hehe, Maybe a sometime when I'm very hurry... but too in Delphi I can use polimorphic, strategy, double dispatch, etc, for avoid use of if-then. And no massive code, just necesary code for handle event, just in VisualWorks :)
Really, the "beauty" of the VB model is that you didn't HAVE to learn OO. (And, hey, reality bears out that code quality and profit are not strongly correlated.)
No. The IDE automaticaly define a global variable and create code for create and assign a instance, but if you want more instances of same Form you can easy declare local variables and create new instance (on initialize of other instance or on the fly in accesor methods) and asign to. Same in Smalltalk.... And you can delete this automaticaly created code.
Sure. You can do a lot of things right. The underlying weakness is in the static typing and poorly defined messaging. (I haven't tried FireMonkey yet, though, it may be different.)
Sure! I completely agree with you. You are deal with reserved words like "virtual, override, dinamic" for achieve dinamic message dispatch across static variable typing. This is very inconveniente for clean code (and has bad psychological consequences in the developers hehe).
I do not try the Embarcadero version (and I do not), but them improved some things. For example added use de "Class Helper" for do some similar a trait to a class (but in a context). No only Smalltalk evolves :). FYI see::
mmm no. Again, a Form is not part of model, idealy this is for write event methods handlers.
I'm glad you're following the ideal. I started using Delphi on the beta in 1994, and in the past 18 years, I've seen about two instances of the ideal being properly followed in the real world (that I didn't write).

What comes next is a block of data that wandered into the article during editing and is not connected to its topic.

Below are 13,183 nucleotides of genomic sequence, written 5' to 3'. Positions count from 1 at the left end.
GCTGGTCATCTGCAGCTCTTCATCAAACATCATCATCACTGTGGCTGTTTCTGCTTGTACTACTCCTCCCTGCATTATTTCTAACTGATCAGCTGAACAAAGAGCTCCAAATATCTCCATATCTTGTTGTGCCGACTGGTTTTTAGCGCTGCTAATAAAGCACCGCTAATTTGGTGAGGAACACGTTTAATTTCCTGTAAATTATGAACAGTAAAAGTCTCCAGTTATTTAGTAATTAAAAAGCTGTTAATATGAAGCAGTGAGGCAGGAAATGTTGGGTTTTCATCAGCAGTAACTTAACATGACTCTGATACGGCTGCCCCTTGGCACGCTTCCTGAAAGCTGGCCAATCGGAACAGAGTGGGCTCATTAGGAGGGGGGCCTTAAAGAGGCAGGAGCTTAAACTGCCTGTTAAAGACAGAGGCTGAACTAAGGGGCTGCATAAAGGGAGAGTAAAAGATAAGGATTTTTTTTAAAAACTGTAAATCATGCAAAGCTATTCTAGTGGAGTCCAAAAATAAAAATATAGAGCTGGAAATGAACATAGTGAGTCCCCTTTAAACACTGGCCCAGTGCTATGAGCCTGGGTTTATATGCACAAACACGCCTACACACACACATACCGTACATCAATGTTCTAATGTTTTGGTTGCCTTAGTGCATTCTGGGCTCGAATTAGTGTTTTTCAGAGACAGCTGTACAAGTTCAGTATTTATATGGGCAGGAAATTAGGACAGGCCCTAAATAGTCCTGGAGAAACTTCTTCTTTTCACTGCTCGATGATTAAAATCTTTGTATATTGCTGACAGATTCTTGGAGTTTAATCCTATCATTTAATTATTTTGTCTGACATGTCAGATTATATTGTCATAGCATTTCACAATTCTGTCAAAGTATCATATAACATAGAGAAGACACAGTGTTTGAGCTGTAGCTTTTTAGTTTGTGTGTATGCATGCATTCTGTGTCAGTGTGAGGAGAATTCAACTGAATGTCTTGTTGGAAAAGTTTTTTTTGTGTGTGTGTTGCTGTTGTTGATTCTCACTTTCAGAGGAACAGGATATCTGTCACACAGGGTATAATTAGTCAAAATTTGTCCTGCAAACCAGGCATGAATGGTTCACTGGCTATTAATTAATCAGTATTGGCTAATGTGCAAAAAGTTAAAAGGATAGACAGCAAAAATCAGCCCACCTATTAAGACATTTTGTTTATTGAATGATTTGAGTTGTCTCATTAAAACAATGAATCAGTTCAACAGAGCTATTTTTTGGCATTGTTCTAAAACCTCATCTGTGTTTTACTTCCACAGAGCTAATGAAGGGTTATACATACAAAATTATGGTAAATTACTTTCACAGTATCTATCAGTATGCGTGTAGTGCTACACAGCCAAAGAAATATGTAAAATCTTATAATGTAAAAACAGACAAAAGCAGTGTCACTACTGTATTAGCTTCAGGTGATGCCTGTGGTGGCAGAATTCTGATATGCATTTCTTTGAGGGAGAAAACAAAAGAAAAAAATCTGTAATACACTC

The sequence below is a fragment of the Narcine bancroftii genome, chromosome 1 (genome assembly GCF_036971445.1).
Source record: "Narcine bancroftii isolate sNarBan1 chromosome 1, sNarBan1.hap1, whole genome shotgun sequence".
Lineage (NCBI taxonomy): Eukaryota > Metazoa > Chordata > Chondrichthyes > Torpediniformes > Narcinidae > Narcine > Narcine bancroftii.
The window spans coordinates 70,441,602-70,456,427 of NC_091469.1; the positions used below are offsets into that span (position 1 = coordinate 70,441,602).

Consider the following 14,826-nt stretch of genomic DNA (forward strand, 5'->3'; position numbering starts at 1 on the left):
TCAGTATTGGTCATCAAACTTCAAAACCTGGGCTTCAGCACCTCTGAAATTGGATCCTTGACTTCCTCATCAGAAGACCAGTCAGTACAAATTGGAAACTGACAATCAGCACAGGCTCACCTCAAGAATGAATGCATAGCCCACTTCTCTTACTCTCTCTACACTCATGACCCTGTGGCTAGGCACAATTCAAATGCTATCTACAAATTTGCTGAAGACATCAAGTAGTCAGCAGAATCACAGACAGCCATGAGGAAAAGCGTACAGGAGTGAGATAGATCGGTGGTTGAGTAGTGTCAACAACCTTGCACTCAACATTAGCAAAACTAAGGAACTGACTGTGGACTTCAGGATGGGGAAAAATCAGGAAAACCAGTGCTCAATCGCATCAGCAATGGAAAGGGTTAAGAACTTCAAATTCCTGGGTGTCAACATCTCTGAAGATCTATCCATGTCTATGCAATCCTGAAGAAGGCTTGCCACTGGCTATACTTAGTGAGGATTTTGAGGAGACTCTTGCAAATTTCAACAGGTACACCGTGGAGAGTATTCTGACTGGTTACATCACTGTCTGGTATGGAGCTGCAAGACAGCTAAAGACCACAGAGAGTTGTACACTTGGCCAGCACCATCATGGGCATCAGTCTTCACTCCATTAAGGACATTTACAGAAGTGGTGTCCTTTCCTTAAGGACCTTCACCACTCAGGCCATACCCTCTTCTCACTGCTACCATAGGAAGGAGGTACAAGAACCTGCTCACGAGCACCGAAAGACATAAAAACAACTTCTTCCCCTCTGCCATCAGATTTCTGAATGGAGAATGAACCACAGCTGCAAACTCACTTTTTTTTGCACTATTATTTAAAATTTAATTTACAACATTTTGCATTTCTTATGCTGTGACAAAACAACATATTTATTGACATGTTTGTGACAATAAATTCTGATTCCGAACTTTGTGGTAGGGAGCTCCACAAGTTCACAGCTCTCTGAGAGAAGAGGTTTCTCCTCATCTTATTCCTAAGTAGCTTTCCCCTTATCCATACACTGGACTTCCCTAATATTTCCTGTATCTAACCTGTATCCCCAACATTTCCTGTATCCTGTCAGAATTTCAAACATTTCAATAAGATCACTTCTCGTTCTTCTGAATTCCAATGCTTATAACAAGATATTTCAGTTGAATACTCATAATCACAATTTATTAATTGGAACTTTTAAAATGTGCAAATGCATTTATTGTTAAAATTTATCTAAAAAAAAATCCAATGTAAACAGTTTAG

hehe, again, "the DARK side..." never is very popular.
In the Buttons you can use Actions for delegate the handler method of the click event. In general, you can assign method of a Form to events of controls in another Form, but I do not do often that becouse I only write a small code in the event handler in the Form for delegate to some model the work (DataModules).
Point is: Buttons then become inflexible pass-throughs. In Smalltalk what you'd do is allow a component to be swapped for any other component if it had the right handlers.
In Delphi I can change the component too if they has the right handlers with out major work, but I agree with you in that this in not possibly do it easily that in Smalltalk. But, the class of the variable that hold the current component should be ancestor of both interchangeables components, very inconvenient!
If you could lay out forms in Smalltalk and press a button to create a lean, deployable version, I'd only use Delphi for CPU intensive tasks. What'd be optimal is a Smalltalk (with some VA/Delphi influences) in a browser with an overall approach like that of OPA or maybe Morfik (not Morphic) so that front and back-end stuff was seamless. Smalltalk was born for that.